Caples History, Family Crest & Coats of Arms
The name Caples was brought to England by the Normans when they conquered the country in 1066. The ancestors of the Caples family lived in Herefordshire. The name refers to the family's former residence in La Chapelle, Normandy.
Early Origins of the Caples family
The surname Caples was first found in Herefordshire where another source claims that name was derived from "the ancestor of Lord Albemarle [who] was Arnord-Joost van Keppel, lord of Voerst, a descendant of one of the most ancient houses in Guerlderland, [Holland] who accompanied King WIlliam III to England in 1688, and was by him advanced to the title still enjoyed by the family. According to 'Folks of Shields,' the name is equivalent to De Capella." 
Early History of the Caples family
This web page shows only a small excerpt of our Caples research. Another 88 words (6 lines of text) covering the years 1515, 1496, 1503, 1511, 1515, 1585, 1658, 1586, 1656, 1608, 1649, 1631, 1683, 1608, 1649, 1638, 1696, 1697, 1743, 1739, 1743, 1722 and 1743 are included under the topic Early Caples History in all our PDF Extended History products and printed products wherever possible.
Caples Spelling Variations
It is only in the last few hundred years that the English language has been standardized. For that reason, Anglo-Norman surnames like Caples are characterized by many spelling variations. Scribes and monks in the Middle Ages spelled names they sounded, so it is common to find several variations that refer to a single person. As the English language changed and incorporated elements of other European languages such as Norman French and Latin, even literate people regularly changed the spelling of their names. The variations of the name Caples include Capel, Capell, Caple, Cappel, Keppel and others.
Early Notables of the Caples family (pre 1700)
Outstanding amongst the family at this time was William Capel (d. 1515), Sheriff of the City of London (1496), and Lord Mayor of London (1503), Member of Parliament for the City of London (1511-1515), his mansion stood on the current site of the London Stock Exchange, eponym of No. 3 Capel Court; Sir Henry Capell, of Rayne Hall, Essex; Louis Cappel (1585-1658), a French Protestant churchman and scholar; Richard Capel (1586-1656), an English nonconforming clergyman of Calvinist views, member of the Westminster Assembly, and for a period of his life...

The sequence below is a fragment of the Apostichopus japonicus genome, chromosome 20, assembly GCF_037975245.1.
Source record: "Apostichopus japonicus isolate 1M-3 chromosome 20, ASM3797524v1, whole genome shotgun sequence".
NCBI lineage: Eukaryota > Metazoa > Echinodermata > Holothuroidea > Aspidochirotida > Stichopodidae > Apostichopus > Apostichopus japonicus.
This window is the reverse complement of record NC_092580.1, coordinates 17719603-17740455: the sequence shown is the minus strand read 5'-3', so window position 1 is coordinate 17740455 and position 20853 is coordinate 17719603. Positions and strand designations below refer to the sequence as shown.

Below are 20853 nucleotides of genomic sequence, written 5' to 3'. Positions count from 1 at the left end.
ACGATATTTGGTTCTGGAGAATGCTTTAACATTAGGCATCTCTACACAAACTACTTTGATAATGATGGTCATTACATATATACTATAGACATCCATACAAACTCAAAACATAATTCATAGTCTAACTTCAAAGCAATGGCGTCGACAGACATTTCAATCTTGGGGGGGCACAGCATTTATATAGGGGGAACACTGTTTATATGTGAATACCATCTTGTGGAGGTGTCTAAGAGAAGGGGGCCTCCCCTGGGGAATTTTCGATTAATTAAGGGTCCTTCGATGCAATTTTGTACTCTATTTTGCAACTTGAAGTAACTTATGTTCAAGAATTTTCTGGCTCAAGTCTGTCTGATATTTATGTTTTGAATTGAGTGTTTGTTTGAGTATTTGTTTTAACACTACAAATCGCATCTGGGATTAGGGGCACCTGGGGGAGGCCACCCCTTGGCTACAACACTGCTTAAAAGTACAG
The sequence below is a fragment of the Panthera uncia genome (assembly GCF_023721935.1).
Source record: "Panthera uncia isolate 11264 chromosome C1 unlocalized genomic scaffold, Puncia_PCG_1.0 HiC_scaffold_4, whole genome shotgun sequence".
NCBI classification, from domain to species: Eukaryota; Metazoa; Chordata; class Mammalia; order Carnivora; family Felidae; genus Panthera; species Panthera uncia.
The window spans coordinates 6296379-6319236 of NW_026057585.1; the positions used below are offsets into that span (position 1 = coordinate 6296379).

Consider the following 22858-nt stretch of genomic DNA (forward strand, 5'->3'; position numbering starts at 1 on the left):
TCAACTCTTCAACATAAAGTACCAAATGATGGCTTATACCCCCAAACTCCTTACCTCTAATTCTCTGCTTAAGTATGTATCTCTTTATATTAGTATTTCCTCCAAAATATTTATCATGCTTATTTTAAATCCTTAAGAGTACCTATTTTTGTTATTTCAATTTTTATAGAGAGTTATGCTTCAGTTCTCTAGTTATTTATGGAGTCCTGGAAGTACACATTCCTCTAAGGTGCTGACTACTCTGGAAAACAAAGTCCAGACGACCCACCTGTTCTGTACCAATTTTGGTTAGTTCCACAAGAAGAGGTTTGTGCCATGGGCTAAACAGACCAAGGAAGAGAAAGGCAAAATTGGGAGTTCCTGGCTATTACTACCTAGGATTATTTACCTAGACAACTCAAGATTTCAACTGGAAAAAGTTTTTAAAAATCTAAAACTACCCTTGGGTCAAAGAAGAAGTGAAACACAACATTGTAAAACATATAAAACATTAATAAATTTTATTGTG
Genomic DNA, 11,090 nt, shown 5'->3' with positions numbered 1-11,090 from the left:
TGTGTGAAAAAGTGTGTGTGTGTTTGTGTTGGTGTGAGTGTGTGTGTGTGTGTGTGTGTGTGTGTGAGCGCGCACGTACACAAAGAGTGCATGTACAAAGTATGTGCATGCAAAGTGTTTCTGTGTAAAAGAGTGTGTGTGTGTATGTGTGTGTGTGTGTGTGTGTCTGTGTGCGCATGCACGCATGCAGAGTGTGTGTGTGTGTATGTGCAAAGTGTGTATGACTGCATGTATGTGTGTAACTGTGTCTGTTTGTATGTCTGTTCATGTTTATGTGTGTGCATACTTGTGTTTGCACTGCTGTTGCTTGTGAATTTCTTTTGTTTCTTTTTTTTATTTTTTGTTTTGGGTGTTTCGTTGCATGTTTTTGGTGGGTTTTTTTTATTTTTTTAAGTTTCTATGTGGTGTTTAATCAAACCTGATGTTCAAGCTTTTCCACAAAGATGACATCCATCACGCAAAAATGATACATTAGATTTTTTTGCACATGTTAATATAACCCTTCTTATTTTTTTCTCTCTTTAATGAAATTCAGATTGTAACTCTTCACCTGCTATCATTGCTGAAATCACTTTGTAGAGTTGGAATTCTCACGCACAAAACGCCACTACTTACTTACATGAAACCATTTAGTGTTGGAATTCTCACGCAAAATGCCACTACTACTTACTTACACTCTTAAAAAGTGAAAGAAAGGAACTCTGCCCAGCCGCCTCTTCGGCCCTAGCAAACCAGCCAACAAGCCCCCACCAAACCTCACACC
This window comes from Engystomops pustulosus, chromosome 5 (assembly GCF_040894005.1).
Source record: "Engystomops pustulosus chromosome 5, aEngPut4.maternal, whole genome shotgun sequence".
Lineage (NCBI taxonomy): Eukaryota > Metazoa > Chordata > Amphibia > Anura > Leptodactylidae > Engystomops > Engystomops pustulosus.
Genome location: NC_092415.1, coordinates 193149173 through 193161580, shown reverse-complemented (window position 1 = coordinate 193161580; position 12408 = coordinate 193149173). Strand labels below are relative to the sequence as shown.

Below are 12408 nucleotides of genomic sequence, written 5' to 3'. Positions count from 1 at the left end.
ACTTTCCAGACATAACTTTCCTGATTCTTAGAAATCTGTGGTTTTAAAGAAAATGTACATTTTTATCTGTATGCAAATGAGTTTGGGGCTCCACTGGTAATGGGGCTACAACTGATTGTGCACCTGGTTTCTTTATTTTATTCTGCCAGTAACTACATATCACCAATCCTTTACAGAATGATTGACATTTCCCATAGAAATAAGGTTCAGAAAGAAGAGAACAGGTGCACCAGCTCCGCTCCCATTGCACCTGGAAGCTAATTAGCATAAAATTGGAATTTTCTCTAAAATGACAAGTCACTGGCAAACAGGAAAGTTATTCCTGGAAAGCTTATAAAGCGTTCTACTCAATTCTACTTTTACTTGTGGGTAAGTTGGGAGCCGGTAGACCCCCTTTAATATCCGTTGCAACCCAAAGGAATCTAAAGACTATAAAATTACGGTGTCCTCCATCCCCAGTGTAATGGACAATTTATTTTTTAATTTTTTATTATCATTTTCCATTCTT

Another 90 words (6 lines of text) are included under the topic Early Caples Notables in all our PDF Extended History products and printed products wherever possible.
Migration of the Caples family to Ireland
Some of the Caples family moved to Ireland, but this topic is not covered in this excerpt. More information about their life in Ireland is included in all our PDF Extended History products and printed products wherever possible.
Migration of the Caples family
Faced with the chaos present in England at that time, many English families looked towards the open frontiers of the New World with its opportunities to escape oppression and starvation. People migrated to North America, as well as Australia and Ireland in droves, paying exorbitant rates for passages in cramped, unsafe ships. Many of the settlers did not make the long passage alive, but those who did see the shores of North America were welcomed with great opportunity. Many of the families that came from England went on to make essential contributions to the emerging nations of Canada and the United States. Some of the first immigrants to cross the Atlantic and come to North America carried the name Caples, or a variant listed above: William Cappell who settled in Virginia in 1635; John Cappell settled in Virginia in 1656; Thomas Cappells settled in Virginia in 1720.
Contemporary Notables of the name Caples (post 1700) +
- Lowell Caples Paget (1898-1967), American Republican politician, Member of Oregon State House of Representatives, 1933-34; Delegate to Republican National Convention from Oregon, 1936, 1944, 1948, 1956, 1960, 1964 
Related Stories +
The Caples Motto +
The motto was originally a war cry or slogan. Mottoes first began to be shown with arms in the 14th and 15th centuries, but were not in general use until the 17th century. Thus the oldest coats of arms generally do not include a motto. Mottoes seldom form part of the grant of arms: Under most heraldic authorities, a motto is an optional component of the coat of arms, and can be added to or changed at will; many families have chosen not to display a motto.
Motto: Fide et fortitudine
Motto Translation: By fidelity and fortitude.
- ^ Lowe, Mark Anthony, Patronymica Britannica, A Dictionary of Family Names of the United Kingdom. London: John Russel Smith, 1860. Print.
- ^ The Political Graveyard: Alphabetical Name Index. (Retrieved 2015, November 2) . Retrieved from http://politicalgraveyard.com/alpha/index.html